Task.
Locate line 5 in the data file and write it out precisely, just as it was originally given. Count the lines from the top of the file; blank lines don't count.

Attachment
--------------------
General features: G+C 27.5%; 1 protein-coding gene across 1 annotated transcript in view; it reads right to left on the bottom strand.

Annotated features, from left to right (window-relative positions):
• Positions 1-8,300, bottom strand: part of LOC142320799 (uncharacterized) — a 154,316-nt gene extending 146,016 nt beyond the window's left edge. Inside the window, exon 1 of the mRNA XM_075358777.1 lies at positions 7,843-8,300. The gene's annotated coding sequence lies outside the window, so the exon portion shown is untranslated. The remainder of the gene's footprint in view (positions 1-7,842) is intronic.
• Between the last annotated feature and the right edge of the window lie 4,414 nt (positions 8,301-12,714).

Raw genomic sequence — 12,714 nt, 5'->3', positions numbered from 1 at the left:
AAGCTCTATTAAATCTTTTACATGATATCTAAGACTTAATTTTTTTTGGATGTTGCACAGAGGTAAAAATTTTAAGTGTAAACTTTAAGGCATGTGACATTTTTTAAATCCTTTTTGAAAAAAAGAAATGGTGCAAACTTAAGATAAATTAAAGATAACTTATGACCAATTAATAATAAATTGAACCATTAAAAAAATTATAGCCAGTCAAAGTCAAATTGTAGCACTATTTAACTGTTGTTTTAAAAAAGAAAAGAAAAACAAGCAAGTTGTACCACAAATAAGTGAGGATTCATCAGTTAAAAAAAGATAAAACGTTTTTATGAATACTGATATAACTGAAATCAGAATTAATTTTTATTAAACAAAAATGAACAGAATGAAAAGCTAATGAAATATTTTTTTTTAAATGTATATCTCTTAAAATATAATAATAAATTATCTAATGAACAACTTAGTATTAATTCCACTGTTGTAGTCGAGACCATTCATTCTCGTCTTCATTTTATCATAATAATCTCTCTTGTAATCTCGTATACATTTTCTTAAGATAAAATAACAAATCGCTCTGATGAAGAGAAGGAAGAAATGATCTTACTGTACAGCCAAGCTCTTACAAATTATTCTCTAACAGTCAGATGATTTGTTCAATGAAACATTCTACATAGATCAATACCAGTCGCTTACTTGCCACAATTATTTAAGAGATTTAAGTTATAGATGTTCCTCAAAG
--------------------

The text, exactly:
Raw genomic sequence — 12,714 nt, 5'->3', positions numbered from 1 at the left: